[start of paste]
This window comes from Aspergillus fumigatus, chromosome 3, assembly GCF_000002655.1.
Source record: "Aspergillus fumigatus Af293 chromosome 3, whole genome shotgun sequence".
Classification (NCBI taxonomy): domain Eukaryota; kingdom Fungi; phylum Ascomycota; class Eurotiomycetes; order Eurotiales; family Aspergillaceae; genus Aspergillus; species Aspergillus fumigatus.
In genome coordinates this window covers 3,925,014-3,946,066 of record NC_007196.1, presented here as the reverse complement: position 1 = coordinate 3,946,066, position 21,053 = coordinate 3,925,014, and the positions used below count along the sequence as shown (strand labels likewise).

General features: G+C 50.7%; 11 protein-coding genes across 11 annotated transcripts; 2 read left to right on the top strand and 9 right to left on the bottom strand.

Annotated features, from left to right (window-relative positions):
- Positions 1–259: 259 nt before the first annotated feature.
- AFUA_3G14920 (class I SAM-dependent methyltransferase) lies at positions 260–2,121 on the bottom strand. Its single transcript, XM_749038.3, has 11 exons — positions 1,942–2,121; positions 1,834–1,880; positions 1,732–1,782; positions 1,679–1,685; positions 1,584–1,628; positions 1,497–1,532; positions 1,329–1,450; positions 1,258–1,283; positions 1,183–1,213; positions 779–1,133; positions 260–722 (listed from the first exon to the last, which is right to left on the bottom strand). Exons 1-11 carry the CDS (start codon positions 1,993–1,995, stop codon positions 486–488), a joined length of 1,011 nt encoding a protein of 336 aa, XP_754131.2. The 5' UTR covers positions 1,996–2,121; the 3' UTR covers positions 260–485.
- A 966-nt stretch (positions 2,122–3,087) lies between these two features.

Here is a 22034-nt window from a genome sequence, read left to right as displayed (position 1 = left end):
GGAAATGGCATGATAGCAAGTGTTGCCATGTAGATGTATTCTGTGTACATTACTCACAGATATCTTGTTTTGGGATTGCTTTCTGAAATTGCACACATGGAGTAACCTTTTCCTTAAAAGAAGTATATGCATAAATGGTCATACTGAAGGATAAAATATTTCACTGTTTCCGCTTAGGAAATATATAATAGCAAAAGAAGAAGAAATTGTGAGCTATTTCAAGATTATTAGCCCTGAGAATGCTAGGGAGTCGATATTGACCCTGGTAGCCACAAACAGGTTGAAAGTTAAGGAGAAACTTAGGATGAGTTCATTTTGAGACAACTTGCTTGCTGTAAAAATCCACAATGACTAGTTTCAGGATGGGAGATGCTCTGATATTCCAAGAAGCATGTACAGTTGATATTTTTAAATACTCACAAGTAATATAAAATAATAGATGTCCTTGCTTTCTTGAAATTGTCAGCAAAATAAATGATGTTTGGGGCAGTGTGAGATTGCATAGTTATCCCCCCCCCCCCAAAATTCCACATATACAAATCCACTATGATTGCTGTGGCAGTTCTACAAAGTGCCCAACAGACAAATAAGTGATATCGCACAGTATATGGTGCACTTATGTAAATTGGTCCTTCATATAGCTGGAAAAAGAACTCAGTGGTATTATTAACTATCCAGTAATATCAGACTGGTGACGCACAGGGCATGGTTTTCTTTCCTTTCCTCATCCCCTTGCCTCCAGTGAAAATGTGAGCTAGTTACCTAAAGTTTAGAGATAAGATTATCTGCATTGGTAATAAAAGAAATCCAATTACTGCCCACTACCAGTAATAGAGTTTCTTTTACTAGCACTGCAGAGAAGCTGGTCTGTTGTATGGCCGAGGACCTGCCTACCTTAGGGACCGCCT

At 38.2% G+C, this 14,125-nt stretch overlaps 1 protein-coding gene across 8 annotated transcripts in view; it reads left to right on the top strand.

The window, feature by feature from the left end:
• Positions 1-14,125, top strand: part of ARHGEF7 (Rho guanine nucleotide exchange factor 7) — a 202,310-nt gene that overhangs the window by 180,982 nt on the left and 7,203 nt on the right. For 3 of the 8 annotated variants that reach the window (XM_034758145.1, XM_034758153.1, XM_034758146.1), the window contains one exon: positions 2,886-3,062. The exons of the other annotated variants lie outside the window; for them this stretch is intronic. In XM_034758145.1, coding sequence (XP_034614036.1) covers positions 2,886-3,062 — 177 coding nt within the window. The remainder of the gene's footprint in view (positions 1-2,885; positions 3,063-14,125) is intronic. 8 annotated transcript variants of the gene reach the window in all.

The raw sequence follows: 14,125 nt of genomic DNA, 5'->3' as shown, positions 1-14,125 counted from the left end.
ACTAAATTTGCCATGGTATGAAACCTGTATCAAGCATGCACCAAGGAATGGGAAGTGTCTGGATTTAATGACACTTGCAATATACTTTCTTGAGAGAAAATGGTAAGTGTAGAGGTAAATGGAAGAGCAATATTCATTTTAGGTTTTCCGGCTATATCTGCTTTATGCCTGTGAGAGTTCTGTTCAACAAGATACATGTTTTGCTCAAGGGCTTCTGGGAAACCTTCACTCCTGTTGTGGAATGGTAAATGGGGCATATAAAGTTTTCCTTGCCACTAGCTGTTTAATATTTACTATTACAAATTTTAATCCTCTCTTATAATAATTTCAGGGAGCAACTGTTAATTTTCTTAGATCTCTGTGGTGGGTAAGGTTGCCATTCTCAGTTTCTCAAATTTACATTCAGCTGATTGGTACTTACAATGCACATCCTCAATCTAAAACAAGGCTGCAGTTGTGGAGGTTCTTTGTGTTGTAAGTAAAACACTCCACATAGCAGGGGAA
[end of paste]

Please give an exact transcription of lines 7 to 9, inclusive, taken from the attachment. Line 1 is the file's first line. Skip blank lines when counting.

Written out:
- Positions 1–259: 259 nt before the first annotated feature.
- AFUA_3G14920 (class I SAM-dependent methyltransferase) lies at positions 260–2,121 on the bottom strand. Its single transcript, XM_749038.3, has 11 exons — positions 1,942–2,121; positions 1,834–1,880; positions 1,732–1,782; positions 1,679–1,685; positions 1,584–1,628; positions 1,497–1,532; positions 1,329–1,450; positions 1,258–1,283; positions 1,183–1,213; positions 779–1,133; positions 260–722 (listed from the first exon to the last, which is right to left on the bottom strand). Exons 1-11 carry the CDS (start codon positions 1,993–1,995, stop codon positions 486–488), a joined length of 1,011 nt encoding a protein of 336 aa, XP_754131.2. The 5' UTR covers positions 1,996–2,121; the 3' UTR covers positions 260–485.
- A 966-nt stretch (positions 2,122–3,087) lies between these two features.